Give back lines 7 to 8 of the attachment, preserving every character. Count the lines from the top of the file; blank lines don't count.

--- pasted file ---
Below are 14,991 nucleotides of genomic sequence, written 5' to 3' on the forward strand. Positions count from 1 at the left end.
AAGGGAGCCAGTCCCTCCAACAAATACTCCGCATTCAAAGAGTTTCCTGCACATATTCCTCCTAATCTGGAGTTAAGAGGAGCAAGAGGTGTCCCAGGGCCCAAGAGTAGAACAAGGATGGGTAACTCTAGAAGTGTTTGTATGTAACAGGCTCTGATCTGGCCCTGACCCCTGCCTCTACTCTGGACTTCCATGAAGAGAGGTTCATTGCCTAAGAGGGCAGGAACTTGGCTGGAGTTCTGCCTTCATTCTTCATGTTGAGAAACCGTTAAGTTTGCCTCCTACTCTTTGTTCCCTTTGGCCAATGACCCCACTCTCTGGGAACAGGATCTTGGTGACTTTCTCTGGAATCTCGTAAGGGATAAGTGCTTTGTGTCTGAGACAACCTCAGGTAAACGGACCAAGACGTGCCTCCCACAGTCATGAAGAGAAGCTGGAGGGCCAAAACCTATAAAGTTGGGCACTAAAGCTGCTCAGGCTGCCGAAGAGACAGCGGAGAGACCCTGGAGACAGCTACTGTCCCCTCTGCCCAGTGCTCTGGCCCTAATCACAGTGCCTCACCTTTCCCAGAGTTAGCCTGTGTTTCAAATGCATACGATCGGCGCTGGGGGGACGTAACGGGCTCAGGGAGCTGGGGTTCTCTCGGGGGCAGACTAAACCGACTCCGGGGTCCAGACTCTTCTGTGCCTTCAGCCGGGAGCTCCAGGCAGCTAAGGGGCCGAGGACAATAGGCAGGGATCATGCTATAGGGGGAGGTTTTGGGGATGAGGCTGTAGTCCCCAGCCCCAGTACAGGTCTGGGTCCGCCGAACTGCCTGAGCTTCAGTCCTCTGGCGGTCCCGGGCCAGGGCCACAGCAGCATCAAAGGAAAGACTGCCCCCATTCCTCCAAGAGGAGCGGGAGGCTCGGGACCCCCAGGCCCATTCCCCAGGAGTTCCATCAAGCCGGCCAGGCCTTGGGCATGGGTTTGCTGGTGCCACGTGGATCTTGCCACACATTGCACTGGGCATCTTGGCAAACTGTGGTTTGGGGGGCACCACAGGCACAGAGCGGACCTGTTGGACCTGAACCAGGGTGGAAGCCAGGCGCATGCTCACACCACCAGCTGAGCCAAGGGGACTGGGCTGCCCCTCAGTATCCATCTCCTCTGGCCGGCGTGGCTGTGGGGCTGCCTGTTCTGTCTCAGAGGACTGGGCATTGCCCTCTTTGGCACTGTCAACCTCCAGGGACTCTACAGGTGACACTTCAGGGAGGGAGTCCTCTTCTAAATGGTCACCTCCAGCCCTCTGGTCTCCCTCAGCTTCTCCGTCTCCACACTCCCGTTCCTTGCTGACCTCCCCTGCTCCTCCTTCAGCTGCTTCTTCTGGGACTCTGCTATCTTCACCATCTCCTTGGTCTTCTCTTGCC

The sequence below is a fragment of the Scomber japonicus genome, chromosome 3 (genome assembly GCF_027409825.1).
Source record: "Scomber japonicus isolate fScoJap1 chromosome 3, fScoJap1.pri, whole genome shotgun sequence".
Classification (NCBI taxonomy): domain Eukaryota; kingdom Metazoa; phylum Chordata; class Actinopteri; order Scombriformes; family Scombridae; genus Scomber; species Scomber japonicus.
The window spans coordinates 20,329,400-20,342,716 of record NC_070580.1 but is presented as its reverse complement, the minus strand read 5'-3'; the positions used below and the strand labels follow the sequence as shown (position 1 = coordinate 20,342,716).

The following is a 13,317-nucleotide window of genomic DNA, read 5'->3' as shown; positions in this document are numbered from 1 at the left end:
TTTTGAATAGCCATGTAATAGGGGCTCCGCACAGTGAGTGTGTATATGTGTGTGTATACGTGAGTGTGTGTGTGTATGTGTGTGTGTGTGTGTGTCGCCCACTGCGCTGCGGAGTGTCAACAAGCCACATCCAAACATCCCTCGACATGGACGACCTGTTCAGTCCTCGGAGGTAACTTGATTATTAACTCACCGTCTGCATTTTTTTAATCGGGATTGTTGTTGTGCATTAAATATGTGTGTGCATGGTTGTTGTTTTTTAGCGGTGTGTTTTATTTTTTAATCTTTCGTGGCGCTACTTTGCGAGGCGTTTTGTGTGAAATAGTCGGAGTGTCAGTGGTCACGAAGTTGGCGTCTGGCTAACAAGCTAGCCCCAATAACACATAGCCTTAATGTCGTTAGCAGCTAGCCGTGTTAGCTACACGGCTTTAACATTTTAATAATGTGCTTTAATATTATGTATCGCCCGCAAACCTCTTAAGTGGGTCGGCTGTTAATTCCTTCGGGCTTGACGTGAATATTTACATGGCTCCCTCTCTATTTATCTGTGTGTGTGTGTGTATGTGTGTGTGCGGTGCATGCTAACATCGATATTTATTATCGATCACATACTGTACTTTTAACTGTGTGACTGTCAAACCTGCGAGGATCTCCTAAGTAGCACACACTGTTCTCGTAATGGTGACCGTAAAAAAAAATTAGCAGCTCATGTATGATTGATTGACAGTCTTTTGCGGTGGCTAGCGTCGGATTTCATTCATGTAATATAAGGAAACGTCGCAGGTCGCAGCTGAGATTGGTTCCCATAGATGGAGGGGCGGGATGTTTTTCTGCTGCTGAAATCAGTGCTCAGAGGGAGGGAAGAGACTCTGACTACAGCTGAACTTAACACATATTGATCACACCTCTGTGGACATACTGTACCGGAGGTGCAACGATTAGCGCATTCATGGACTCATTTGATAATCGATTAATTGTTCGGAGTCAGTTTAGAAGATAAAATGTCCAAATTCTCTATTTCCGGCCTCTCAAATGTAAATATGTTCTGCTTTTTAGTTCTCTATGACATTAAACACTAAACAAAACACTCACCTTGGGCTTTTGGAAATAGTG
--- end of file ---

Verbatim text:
The following is a 13,317-nucleotide window of genomic DNA, read 5'->3' as shown; positions in this document are numbered from 1 at the left end:
TTTTGAATAGCCATGTAATAGGGGCTCCGCACAGTGAGTGTGTATATGTGTGTGTATACGTGAGTGTGTGTGTGTATGTGTGTGTGTGTGTGTGTCGCCCACTGCGCTGCGGAGTGTCAACAAGCCACATCCAAACATCCCTCGACATGGACGACCTGTTCAGTCCTCGGAGGTAACTTGATTATTAACTCACCGTCTGCATTTTTTTAATCGGGATTGTTGTTGTGCATTAAATATGTGTGTGCATGGTTGTTGTTTTTTAGCGGTGTGTTTTATTTTTTAATCTTTCGTGGCGCTACTTTGCGAGGCGTTTTGTGTGAAATAGTCGGAGTGTCAGTGGTCACGAAGTTGGCGTCTGGCTAACAAGCTAGCCCCAATAACACATAGCCTTAATGTCGTTAGCAGCTAGCCGTGTTAGCTACACGGCTTTAACATTTTAATAATGTGCTTTAATATTATGTATCGCCCGCAAACCTCTTAAGTGGGTCGGCTGTTAATTCCTTCGGGCTTGACGTGAATATTTACATGGCTCCCTCTCTATTTATCTGTGTGTGTGTGTGTATGTGTGTGTGCGGTGCATGCTAACATCGATATTTATTATCGATCACATACTGTACTTTTAACTGTGTGACTGTCAAACCTGCGAGGATCTCCTAAGTAGCACACACTGTTCTCGTAATGGTGACCGTAAAAAAAAATTAGCAGCTCATGTATGATTGATTGACAGTCTTTTGCGGTGGCTAGCGTCGGATTTCATTCATGTAATATAAGGAAACGTCGCAGGTCGCAGCTGAGATTGGTTCCCATAGATGGAGGGGCGGGATGTTTTTCTGCTGCTGAAATCAGTGCTCAGAGGGAGGGAAGAGACTCTGACTACAGCTGAACTTAACACATATTGATCACACCTCTGTGGACATACTGTACCGGAGGTGCAACGATTAGCGCATTCATGGACTCATTTGATAATCGATTAATTGTTCGGAGTCAGTTTAGAAGATAAAATGTCCAAATTCTCTATTTCCGGCCTCTCAAATGTAAATATGTTCTGCTTTTTAGTTCTCTATGACATTAAACACTAAACAAAACACTCACCTTGGGCTTTTGGAAATAGTG